The two bad bricks

When we moved to Sepentine to build the temple there we had no money so I had to learn to build. 

I had to learn how to lay bricks. It may look easy but it’s so hard to get everything level. But, as most people would be, I was a perfectionist. I had to make sure each brick was perfectly level before I went onto the next one. 

Sometimes a corner was high. You’d knock that corner down and another corner would go up. You’d knock that down and it would go out of line. You’d knock it back in line again, thinking it was finished, and then notice one of the corners was high again. You kept trying until you get it. 

When I finished that wall, like anybody else, I stood back to admire it. It was only then that I noticed that two bricks were crooked. All the other bricks were straight and two were crooked. 

I tried to scrape the mortar out to re-set the bricks but you couldn’t scrape it out. I asked if we could afford to knock it down because those two bad bricks ruined the whole thing. But we couldn’t; I was stuck with it. We were too poor to do anything with it. 

For three months, every time I went past that wall I saw my mistakes and I felt so sad. Every time there was a visitor I would volunteer to take them around so I could take them somewhere else so they didn’t see my mistakes. 

Then one day someone else was with me and they saw that wall and they said, “That’s a beautiful wall.”

I couldn’t believe what I heard because for three months I had been suffering so much over the wall and they said it was beautiful. 

My first reaction was to ask them, “Are you blind? Did you leave your glasses in the car? Can you not not see those two bad bricks?”

What they said next changed much of the way I look at life and stopped some inherent depression in myself. 

They said, “Yes I can see the two bad bricks, but I can see the 998 good bricks as well.”

– Ajahn Brahm, Theravada Tradition.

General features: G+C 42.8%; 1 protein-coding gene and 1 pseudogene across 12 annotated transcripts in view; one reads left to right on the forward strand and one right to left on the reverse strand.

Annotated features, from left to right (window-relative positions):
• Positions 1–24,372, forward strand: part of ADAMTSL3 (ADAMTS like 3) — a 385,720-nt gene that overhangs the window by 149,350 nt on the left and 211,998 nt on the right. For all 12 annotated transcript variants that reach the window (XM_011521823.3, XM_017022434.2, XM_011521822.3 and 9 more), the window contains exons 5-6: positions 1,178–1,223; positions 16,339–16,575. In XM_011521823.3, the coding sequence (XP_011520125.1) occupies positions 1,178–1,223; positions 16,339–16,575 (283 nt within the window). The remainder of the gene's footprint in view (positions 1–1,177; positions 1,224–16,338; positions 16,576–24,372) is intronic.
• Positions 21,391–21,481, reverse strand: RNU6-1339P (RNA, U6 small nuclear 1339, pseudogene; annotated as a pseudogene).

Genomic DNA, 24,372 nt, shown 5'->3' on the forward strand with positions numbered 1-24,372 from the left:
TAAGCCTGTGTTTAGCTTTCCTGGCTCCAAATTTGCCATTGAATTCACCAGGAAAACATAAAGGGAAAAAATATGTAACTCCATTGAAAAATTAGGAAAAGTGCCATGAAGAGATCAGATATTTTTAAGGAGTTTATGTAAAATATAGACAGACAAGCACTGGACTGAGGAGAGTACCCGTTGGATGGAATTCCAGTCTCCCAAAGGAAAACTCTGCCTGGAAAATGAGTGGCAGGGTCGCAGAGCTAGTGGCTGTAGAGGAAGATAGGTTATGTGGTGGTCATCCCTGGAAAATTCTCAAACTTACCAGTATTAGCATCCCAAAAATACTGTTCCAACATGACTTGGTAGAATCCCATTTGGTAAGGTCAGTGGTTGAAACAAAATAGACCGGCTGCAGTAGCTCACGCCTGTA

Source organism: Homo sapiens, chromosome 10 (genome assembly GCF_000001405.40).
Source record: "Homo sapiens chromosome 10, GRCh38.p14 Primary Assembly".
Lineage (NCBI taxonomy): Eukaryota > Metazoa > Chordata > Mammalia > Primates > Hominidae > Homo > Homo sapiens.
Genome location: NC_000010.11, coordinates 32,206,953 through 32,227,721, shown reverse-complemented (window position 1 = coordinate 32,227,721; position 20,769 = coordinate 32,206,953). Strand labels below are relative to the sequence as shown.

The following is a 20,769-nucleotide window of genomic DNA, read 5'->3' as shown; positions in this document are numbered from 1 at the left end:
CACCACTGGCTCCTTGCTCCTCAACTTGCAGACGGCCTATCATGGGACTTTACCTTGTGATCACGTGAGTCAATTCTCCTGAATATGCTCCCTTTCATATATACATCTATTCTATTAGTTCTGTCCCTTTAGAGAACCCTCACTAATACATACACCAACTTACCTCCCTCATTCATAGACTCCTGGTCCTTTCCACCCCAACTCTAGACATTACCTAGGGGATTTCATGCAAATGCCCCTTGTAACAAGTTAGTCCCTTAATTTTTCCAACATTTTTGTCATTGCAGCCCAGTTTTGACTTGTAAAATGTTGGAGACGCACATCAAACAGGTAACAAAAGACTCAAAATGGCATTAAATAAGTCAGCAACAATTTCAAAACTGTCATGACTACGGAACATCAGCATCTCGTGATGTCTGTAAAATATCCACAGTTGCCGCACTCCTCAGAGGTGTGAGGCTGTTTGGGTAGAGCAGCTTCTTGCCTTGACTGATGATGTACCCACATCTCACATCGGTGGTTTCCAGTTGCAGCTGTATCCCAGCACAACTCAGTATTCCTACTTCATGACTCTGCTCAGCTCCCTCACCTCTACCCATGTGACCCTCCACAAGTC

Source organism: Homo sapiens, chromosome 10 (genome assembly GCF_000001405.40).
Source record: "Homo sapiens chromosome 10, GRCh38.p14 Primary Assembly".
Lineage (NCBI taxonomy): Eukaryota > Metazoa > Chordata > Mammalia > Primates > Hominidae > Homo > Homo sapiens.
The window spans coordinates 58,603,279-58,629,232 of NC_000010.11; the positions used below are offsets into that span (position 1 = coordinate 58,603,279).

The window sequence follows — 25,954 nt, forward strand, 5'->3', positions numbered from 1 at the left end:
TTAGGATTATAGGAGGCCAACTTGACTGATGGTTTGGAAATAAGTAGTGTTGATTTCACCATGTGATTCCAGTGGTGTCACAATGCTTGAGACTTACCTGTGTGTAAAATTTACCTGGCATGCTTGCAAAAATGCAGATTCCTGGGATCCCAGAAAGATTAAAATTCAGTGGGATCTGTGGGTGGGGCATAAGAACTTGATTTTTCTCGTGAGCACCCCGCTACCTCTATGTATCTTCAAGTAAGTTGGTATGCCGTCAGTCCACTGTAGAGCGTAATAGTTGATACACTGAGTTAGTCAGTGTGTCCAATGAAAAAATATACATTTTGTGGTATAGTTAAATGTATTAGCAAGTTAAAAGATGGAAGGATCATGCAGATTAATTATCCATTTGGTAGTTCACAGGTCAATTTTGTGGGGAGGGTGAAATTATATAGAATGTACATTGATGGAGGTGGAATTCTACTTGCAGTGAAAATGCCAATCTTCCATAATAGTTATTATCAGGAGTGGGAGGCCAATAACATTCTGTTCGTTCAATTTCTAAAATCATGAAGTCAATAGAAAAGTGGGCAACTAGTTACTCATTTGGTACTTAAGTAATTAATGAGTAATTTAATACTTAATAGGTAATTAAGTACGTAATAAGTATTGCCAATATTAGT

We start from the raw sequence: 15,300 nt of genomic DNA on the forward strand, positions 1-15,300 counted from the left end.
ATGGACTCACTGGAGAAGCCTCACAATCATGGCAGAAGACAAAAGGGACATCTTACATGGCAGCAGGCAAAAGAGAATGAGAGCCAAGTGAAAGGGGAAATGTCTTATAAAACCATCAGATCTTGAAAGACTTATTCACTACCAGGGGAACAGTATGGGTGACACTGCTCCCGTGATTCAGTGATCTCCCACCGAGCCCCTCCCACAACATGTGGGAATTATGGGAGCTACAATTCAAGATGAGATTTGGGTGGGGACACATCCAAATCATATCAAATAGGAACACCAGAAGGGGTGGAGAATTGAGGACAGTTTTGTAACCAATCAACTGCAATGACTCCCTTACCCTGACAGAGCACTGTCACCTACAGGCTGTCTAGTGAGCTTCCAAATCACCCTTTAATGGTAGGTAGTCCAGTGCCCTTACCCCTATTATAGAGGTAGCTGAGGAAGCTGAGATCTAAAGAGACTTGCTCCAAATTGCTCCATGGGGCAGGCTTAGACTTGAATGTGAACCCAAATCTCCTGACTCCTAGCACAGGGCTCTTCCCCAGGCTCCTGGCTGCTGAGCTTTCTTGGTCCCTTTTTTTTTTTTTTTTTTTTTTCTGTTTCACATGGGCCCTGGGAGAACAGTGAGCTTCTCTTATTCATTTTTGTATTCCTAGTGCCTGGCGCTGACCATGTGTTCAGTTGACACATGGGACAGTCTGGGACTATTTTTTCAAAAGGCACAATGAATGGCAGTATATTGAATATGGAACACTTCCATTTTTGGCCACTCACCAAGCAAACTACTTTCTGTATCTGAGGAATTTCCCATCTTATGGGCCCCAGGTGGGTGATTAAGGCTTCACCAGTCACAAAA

The Worm and the Heavenly Being

There were once two monks who lived together in a monastery for many years; they were great friends. Then they died within a few months of one another.

One of them got reborn in the heaven realms, the other monk got reborn as a worm in a dung pile.

The one up in the heaven realms was having a wonderful time, enjoying all the heavenly pleasures. But he started thinking about his friend, “I wonder where my old mate has gone?” So he scanned all of the heaven realms, but could not find a trace of his friend. Then he scanned the realm of human beings, but he could not see any trace of his friend there, so he looked in the realm of animals and then of insects. Finally he found him, reborn as a worm in a dung pile…

“Wow!”, he thought, “I am going to help my friend. I am going to go down there to that dung pile and take him up to the heavenly realm so he too can enjoy the heavenly pleasures and bliss of living in these wonderful realms.”

So he went down to the dung pile and called his mate. And the little worm wriggled out and said, “Who are you?”.

“I am your friend. We used to be monks together in a past life, and I have come up to take you to the heaven realms where life is wonderful and blissful.” But the worm said, “Go away, get lost!”

“But I am your friend, and I live in the heaven realms,” and he described the heaven realms to him. But the worm said, “No thank you, I am quite happy here in my dung pile. Please go away.”

Then the heavenly being thought, “Well if I could only just grab hold of him and take him up to the heaven realms, he could see for himself.” So he grabbed hold of the worm and started tugging at him; and the harder he tugged, the harder that worm clung to his pile of dung.

– Unknown origin, told by Ajahn Brahm, Theravada.